Oil explorers idled rigs in US fields for the 21st straight week, extending an unprecedented retreat in drilling that has curbed domestic output and helped crude prices rally.
Rigs targeting oil in the US declined by 24 to 679, Baker Hughes Inc. said on its website Friday, the lowest level since September 2010. Texas’s Eagle Ford formation lost the most, dropping seven to 91, the Houston-based field services company said.
The Williston Basin, home of North Dakota’s prolific Bakken shale, added a rig for the first time in five months.
US energy producers have sidelined more than half of the country’s oil rigs since October, suspending production growth from the nation’s shale formations and helping end the rout in West Texas Intermediate oil prices that began last year.
Crude output has fallen three out of the last five weeks. WTI futures capped their biggest monthly advance since 2009.
“If you continue to see these rig counts decline and wells not being completed, you could be losing something like 70,000 to 100,000 barrels a day every month by the end of this year,” Scott Treadwell, a TD Securities Inc. research analyst, said during a conference in Calgary.
“That will put a floor on WTI very quickly and the discussion when we’re short of production won’t be about storage volumes getting full. It will be about storage volumes getting emptied.”
The US benchmark West Texas Intermediate oil for June delivery dropped 48 cents to settle at $59.15 a barrel on the New York Mercantile Exchange. Prices advanced 25 percent in April, the biggest monthly gain since May 20.
Domestic oil production averaged 9.37 million barrels a day in the week ended April 24, down from the record 9.42 million reached in March, US Energy Information Administration data show. Stockpiles at Cushing, Oklahoma, the biggest US storage hub, shrank for the first time since November.
“In our view, there is no doubt that US output is falling, and that the pace of decline is likely to accelerate in coming months,” Standard Chartered Plc analysts including Nicholas Snowdon, said in a research note April 27.
The number of oil rigs drilling in US shale plays would have to rise by 200 just to stabilize output, Snowdon said. “This is unlikely to happen this year,” he said.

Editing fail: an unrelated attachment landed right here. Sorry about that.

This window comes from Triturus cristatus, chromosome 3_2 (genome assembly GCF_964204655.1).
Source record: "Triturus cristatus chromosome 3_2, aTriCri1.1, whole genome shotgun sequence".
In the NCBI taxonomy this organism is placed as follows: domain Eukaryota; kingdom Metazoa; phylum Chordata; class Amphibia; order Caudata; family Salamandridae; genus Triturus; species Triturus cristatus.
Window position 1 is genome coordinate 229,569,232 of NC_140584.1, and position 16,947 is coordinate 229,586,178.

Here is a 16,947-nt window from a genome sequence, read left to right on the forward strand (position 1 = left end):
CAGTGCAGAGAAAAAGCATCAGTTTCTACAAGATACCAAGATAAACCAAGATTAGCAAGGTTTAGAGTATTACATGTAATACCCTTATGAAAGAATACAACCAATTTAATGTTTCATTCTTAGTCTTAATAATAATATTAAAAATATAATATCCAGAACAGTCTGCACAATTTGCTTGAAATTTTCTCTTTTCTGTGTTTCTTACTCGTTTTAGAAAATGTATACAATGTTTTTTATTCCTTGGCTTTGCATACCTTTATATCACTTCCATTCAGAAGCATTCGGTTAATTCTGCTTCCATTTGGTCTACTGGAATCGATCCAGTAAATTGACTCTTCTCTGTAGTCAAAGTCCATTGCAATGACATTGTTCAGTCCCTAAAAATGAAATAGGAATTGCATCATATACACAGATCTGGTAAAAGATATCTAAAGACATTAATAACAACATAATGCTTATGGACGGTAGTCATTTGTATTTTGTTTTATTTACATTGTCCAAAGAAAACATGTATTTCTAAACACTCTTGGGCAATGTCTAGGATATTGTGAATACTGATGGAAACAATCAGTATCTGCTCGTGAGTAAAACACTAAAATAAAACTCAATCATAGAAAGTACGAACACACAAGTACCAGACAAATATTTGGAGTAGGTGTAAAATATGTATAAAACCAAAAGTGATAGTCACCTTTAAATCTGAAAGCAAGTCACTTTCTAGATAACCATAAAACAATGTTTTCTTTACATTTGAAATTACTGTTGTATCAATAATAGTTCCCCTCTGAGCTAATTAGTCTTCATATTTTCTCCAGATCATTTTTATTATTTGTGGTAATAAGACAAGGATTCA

US oil drilling is subsiding as the Organization of Petroleum Exporting Countries, which accounts for about 40 percent of the world’s oil, resists calls to curb output.
OPEC members pumped 31.295 million a day in April, near the highest level since November 2012, according to a Bloomberg survey of oil companies, producers and analysts.
While US output may decline between the second and third quarters, Goldman Sachs Group Inc. projected on April 26 that production in the fourth will still be 200,000 barrels a day above year-earlier levels.
And that’s not including the backlog of uncompleted wells that drillers may start bringing online, the bank said.
“We see risk to our production modeling as skewed to the upside later this year,” Goldman said in a research note. “A rapid drawdown of the observed backlog of uncompleted wells could lead to higher production later this year and in 2016.”
The Williston because the first of the major U.S. oil plays to add a rig since drilling began collapsing across the country. The basin rose by one to 80 this week, Baker Hughes said.
The US total may rebound to as high as 1,300 rigs should oil trade in the mid-$70s, Allen Gilmer, chief executive officer of the Austin-based energy data provider Drillinginfo, said by phone on Friday. The count will bottom in about a month, he said.
Whiting Petroleum Corp., the biggest oil producer in North Dakota’s Bakken shale, will put rigs back to work when oil prices rebound to $70 a barrel, James Volker, the company’s chief executive officer, said in a conference call with analysts on Thursday.
“Some of the rigs that we’ve released,” he said, “we can get back and pick up quickly.”